The Soviet government yesterday accused an American posing as a diplomat in Moscow of involvement in the murder of an "innocent Soviet citizen who stood in the way" of an espionage ring run here by the Central Intelligence Agency.
The charge was leveled at Martha D. Peterson, a former vice consul in the U.S. Embassy here who was described as a CIA agent who transmitted the poison used in the killing. The alleged victim or the spy who carried out the execution were not indentified.
[Sources in Washington confirmed that Peterson, 33, employed by the CLA but declined to comment on specifics of the Soviet allegations.]
The accusation in the government newspaper Izvestia alleged that Soviet counter-intelligence agents uncovered the plot last year when they intercepted Peterson as she was about to transfer espionage gear, including two poison capsules. Concealed inside a fake rock to her unidentified contact. Among allegedly captured items were photographic equipment and money.
"It was found out during the investigation that the poison transmitted to the spy earlier had been used to kill an innocent Soviet citizen who stood in the way of the spy's criminal activities," Izvestia said.
While U.S. Embassy sources refused to comment on the allegations, they said that Peterson worked in the embassy from autumn 1975 to July 1977 and that following her departure she was declared persona non grata by the Soviet government. Officials refused to provide any additional details except to say that she had been "detained briefly" by Soviet police before her departure.
The extraordinary accusations published on the front page of Izvestia appear to be a response to recent American disclosures that Soviet eavesdropping gear had been discovered secreted within the U.S. Embassy chancery here. They also seem to be linked to the arrest in New Jersey of two Soviet citizens accused of espionage.
Izvestia clearly indicated that its revelations came after the "American side" violated an unwritten understanding under which the two sides refrained from publicizing each other's espionage actions.
[Sources in Washington said it was true that the current charges back and forth between Moscow and Washington represent a departure from past practices in which espionage operatives using diplomatic or quasi-diplomatic cover were expelled quickly and without publicity.]
Izvestia's harsh language underscores relations between the two capitals as the Carter administration scrutinizes its basic attitudes toward Moscow and sounds repeated notes of warning of a new strategic arms limitation agreement and Soviet military involvement in Africa.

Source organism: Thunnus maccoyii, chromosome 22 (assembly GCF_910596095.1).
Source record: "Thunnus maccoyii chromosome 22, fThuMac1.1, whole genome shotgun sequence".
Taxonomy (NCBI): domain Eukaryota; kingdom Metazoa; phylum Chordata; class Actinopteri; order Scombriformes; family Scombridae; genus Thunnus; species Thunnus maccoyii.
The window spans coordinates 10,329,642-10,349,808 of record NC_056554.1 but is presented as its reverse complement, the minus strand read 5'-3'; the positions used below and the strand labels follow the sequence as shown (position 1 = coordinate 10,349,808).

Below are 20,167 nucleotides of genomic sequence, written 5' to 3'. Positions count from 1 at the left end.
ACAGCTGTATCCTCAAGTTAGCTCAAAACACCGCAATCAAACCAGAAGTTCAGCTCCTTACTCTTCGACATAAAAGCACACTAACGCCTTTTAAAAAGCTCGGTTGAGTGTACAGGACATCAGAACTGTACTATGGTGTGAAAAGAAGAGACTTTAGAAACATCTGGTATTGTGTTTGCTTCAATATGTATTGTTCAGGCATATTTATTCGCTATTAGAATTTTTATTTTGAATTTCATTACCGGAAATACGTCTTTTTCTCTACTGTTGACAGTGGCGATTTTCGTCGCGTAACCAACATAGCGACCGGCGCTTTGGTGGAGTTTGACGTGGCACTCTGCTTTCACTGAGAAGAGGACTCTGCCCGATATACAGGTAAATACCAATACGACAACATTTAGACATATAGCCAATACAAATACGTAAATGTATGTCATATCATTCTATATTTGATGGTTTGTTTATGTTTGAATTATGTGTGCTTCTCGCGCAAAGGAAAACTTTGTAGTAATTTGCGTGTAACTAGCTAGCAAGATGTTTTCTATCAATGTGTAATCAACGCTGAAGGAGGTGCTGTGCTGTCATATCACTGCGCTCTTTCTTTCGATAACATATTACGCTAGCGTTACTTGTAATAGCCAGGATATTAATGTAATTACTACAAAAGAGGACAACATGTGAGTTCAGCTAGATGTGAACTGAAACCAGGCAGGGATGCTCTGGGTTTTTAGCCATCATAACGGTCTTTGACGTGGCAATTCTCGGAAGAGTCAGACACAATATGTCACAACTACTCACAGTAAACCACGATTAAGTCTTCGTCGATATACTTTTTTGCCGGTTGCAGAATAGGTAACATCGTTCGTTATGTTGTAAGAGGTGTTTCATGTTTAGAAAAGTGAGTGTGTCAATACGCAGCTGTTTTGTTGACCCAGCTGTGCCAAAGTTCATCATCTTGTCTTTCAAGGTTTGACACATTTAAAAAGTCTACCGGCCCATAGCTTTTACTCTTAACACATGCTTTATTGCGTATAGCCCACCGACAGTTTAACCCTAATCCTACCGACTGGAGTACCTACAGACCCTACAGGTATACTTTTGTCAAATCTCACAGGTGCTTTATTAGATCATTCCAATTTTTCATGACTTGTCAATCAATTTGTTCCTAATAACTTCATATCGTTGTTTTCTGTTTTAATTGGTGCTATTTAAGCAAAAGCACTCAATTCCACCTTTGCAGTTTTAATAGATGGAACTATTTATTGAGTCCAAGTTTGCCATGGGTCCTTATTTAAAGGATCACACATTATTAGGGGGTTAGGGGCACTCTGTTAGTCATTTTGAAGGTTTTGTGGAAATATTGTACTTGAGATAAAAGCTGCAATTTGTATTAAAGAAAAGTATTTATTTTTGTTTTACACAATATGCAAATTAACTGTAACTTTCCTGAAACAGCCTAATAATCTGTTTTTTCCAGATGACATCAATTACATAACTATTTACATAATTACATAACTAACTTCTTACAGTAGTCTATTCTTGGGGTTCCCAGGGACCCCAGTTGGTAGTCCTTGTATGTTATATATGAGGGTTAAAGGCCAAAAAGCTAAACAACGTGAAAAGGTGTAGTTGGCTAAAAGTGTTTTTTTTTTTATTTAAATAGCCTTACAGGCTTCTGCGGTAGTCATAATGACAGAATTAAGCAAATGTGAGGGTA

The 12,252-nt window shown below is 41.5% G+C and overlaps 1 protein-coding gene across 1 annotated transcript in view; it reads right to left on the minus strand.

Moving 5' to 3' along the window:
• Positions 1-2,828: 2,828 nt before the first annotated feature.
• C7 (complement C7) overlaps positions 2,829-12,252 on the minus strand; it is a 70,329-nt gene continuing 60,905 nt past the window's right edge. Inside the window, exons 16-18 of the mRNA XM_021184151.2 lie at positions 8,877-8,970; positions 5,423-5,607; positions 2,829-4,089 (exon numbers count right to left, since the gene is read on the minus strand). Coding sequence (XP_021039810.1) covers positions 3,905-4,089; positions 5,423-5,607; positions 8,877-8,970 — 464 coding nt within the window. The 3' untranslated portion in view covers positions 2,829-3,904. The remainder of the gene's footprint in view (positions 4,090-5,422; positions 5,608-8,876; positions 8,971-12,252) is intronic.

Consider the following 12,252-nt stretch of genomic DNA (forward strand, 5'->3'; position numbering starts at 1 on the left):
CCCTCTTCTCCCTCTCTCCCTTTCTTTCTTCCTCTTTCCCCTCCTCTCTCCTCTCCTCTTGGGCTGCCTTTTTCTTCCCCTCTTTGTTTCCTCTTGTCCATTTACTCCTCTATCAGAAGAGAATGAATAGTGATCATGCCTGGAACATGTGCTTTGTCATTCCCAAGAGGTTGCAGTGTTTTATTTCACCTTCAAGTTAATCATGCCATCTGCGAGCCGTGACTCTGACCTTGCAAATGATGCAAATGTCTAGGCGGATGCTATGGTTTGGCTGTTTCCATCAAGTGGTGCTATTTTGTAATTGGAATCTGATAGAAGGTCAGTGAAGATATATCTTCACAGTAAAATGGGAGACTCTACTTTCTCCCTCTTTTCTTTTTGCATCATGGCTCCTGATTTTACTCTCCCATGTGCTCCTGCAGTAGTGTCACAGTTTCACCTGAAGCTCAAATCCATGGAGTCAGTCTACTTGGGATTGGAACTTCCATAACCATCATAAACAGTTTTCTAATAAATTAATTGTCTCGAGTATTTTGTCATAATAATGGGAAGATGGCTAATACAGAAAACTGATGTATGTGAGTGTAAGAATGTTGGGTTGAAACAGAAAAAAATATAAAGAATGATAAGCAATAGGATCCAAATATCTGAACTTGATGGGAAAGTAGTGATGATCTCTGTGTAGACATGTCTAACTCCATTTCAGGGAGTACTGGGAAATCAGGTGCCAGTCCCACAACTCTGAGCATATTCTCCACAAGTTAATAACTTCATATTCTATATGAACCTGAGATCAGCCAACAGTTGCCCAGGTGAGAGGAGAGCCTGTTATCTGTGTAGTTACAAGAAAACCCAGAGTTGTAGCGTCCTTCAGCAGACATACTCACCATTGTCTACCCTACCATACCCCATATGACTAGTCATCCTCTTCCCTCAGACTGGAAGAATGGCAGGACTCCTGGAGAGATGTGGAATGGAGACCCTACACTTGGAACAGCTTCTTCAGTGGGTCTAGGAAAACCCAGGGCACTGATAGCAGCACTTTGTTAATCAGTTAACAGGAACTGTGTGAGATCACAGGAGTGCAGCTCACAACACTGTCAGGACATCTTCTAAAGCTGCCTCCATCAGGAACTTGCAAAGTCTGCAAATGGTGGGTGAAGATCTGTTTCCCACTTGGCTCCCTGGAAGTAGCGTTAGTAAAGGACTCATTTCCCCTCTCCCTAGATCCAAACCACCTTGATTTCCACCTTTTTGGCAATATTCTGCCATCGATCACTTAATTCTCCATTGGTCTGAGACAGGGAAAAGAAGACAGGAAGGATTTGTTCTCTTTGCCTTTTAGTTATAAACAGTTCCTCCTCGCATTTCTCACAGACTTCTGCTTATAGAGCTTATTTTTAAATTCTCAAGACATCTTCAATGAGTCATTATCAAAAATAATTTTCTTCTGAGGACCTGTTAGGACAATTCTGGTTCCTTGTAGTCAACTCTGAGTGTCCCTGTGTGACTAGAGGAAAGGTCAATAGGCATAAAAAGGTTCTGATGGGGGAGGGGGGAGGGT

Over the years, both governments have accused each other of harboring spies among their diplomats and many diplomats have been expelled on espionage grounds.
A trial is now under way in Newark, N.J., involving the two Soviets accused of conspiring to pass U.S. Navy secrets to Moscow.
Izvestia's accusations of CIA poisoning are virtually without precedent. It tied the allegation to an attack on CIA Director Stansfield Turner's congressional testimony saying the CIA no longer condones or supports political assassinations.
"How to tally Turner's public statement with the practical work of his agency?" Izvestia asked.
The long article, mixing sarcasm and contumely with purported facts, leave many major questions unanswered in a confusing pastiche. It was written by Yulian Semenov, this country's most famous spy novelist and author of a recently widely hailed television series about how Soviet agents prevented the United States from making a separate peace with Hitler during World War II.
The article said Peterson was involved in an effort to obtain information and falsify it "to stop detente."
It said she was seized last July 15 after elaborate efforts by her to evade survellance and deposit the espionage rock in an arch of a well-traveled bridge over the Moscow River so it could be retrieved by the annonymous spy.
It said that when she was apprehended "she started shouting, 'I am a foreigner.' Obviously the vice consul was shouting so loudly to warn the spy who was coming to the appointment place about the danger."
The newspaper published two photos, one showing what it described as the contents of the hollow rock and the other of Peterson and U.S. Consul Clifford Gross sitting at a table with items from the rock spread before them.